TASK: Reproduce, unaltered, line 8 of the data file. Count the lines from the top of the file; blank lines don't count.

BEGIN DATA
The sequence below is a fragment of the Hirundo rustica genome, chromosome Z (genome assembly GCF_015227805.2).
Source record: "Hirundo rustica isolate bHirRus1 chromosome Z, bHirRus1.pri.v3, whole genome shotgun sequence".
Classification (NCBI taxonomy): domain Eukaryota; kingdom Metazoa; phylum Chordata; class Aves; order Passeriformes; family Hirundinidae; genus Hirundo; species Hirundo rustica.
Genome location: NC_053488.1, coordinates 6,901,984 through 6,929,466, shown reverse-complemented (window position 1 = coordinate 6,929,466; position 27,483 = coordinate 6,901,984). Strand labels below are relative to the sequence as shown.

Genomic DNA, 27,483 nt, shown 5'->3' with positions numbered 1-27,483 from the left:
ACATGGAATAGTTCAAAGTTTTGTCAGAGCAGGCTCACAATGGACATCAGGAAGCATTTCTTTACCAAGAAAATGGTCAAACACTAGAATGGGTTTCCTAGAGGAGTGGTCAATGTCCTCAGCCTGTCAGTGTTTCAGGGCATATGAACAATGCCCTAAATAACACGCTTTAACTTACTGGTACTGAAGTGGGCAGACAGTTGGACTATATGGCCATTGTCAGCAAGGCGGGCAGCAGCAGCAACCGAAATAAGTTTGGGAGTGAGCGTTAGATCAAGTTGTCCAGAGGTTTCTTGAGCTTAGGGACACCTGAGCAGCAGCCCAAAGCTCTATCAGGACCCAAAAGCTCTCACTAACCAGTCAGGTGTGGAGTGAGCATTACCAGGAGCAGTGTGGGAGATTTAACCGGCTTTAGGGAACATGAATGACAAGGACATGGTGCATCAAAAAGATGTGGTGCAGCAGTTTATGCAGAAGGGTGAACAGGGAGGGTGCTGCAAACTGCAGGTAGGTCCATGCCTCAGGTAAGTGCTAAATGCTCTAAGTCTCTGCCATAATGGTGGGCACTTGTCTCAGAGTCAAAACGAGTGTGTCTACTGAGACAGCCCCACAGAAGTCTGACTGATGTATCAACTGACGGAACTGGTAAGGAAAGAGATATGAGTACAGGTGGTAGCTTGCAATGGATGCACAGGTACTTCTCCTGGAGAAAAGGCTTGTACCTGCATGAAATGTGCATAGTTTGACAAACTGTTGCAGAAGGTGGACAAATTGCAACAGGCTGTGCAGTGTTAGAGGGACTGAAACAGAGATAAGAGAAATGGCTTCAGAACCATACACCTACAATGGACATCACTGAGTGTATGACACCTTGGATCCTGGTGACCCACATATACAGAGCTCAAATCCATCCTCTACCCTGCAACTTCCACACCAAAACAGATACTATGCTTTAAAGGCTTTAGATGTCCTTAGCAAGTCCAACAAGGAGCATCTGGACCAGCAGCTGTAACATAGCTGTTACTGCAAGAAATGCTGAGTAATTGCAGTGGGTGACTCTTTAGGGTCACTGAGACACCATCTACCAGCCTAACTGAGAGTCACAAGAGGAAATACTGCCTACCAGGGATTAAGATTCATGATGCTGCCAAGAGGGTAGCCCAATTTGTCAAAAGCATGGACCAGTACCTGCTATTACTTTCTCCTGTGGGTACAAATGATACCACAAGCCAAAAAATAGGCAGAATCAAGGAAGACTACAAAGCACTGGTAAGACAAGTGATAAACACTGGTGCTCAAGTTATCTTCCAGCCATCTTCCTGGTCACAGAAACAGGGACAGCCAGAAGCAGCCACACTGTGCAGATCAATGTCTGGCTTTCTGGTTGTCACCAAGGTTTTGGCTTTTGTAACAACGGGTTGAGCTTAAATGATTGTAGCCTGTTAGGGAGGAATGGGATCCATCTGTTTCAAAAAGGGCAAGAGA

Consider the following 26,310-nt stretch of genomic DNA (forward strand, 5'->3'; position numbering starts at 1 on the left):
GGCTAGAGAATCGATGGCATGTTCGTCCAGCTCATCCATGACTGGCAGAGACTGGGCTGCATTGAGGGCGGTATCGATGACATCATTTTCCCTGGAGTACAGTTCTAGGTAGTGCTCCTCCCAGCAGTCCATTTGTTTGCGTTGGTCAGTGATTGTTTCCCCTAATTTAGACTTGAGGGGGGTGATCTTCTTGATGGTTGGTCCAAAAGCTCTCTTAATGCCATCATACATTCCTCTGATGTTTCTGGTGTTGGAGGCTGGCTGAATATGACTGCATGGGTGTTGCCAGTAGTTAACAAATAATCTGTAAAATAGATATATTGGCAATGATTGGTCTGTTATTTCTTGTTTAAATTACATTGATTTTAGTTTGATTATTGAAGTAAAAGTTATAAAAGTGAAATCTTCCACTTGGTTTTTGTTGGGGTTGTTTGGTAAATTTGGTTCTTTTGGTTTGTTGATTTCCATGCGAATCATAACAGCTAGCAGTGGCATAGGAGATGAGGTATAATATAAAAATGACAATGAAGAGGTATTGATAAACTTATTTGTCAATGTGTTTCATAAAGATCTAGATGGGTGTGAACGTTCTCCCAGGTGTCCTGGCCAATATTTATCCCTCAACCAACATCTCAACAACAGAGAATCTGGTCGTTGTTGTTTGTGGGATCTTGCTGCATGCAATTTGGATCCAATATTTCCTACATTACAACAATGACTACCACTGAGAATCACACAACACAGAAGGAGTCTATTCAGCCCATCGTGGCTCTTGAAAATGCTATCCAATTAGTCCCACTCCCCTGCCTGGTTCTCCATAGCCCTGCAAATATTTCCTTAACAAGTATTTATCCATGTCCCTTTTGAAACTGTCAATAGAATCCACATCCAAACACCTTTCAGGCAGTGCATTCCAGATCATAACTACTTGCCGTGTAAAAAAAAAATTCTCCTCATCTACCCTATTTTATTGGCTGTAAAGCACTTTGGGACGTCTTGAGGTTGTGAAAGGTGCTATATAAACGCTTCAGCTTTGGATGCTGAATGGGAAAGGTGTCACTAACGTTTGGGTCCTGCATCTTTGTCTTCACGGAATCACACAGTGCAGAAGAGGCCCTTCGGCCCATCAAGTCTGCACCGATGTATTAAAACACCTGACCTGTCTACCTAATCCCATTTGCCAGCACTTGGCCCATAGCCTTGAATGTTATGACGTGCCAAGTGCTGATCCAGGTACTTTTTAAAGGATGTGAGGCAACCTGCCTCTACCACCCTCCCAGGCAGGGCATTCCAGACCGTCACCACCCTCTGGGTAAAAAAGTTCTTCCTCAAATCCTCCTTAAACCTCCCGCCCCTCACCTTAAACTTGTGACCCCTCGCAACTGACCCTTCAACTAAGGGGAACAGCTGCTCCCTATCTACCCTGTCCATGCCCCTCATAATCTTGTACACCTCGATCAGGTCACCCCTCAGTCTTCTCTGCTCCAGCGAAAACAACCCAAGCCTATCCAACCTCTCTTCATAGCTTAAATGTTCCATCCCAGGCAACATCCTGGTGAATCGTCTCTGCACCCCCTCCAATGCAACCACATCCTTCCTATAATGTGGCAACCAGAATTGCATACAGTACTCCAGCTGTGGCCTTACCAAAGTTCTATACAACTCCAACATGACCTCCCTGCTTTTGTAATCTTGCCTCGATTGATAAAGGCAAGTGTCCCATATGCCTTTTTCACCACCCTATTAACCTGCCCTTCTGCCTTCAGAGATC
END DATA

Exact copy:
GGCTAGAGAATCGATGGCATGTTCGTCCAGCTCATCCATGACTGGCAGAGACTGGGCTGCATTGAGGGCGGTATCGATGACATCATTTTCCCTGGAGTACAGTTCTAGGTAGTGCTCCTCCCAGCAGTCCATTTGTTTGCGTTGGTCAGTGATTGTTTCCCCTAATTTAGACTTGAGGGGGGTGATCTTCTTGATGGTTGGTCCAAAAGCTCTCTTAATGCCATCATACATTCCTCTGATGTTTCTGGTGTTGGAGGCTGGCTGAATATGACTGCATGGGTGTTGCCAGTAGTTAACAAATAATCTGTAAAATAGATATATTGGCAATGATTGGTCTGTTATTTCTTGTTTAAATTACATTGATTTTAGTTTGATTATTGAAGTAAAAGTTATAAAAGTGAAATCTTCCACTTGGTTTTTGTTGGGGTTGTTTGGTAAATTTGGTTCTTTTGGTTTGTTGATTTCCATGCGAATCATAACAGCTAGCAGTGGCATAGGAGATGAGGTATAATATAAAAATGACAATGAAGAGGTATTGATAAACTTATTTGTCAATGTGTTTCATAAAGATCTAGATGGGTGTGAACGTTCTCCCAGGTGTCCTGGCCAATATTTATCCCTCAACCAACATCTCAACAACAGAGAATCTGGTCGTTGTTGTTTGTGGGATCTTGCTGCATGCAATTTGGATCCAATATTTCCTACATTACAACAATGACTACCACTGAGAATCACACAACACAGAAGGAGTCTATTCAGCCCATCGTGGCTCTTGAAAATGCTATCCAATTAGTCCCACTCCCCTGCCTGGTTCTCCATAGCCCTGCAAATATTTCCTTAACAAGTATTTATCCATGTCCCTTTTGAAACTGTCAATAGAATCCACATCCAAACACCTTTCAGGCAGTGCATTCCAGATCATAACTACTTGCCGTGTAAAAAAAAAATTCTCCTCATCTACCCTATTTTATTGGCTGTAAAGCACTTTGGGACGTCTTGAGGTTGTGAAAGGTGCTATATAAACGCTTCAGCTTTGGATGCTGAATGGGAAAGGTGTCACTAACGTTTGGGTCCTGCATCTTTGTCTTCACGGAATCACACAGTGCAGAAGAGGCCCTTCGGCCCATCAAGTCTGCACCGATGTATTAAAACACCTGACCTGTCTACCTAATCCCATTTGCCAGCACTTGGCCCATAGCCTTGAATGTTATGACGTGCCAAGTGCTGATCCAGGTACTTTTTAAAGGATGTGAGGCAACCTGCCTCTACCACCCTCCCAGGCAGGGCATTCCAGACCGTCACCACCCTCTGGGTAAAAAAGTTCTTCCTCAAATCCTCCTTAAACCTCCCGCCCCTCACCTTAAACTTGTGACCCCTCGCAACTGACCCTTCAACTAAGGGGAACAGCTGCTCCCTATCTACCCTGTCCATGCCCCTCATAATCTTGTACACCTCGATCAGGTCACCCCTCAGTCTTCTCTGCTCCAGCGAAAACAACCCAAGCCTATCCAACCTCTCTTCATAGCTTAAATGTTCCATCCCAGGCAACATCCTGGTGAATCGTCTCTGCACCCCCTCCAATGCAACCACATCCTTCCTATAATGTGGCAACCAGAATTGCATACAGTACTCCAGCTGTGGCCTTACCAAAGTTCTATACAACTCCAACATGACCTCCCTGCTTTTGTAATCTTGCCTCGATTGATAAAGGCAAGTGTCCCATATGCCTTTTTCACCACCCTATTAACCTGCCCTTCTGCCTTCAGAGATC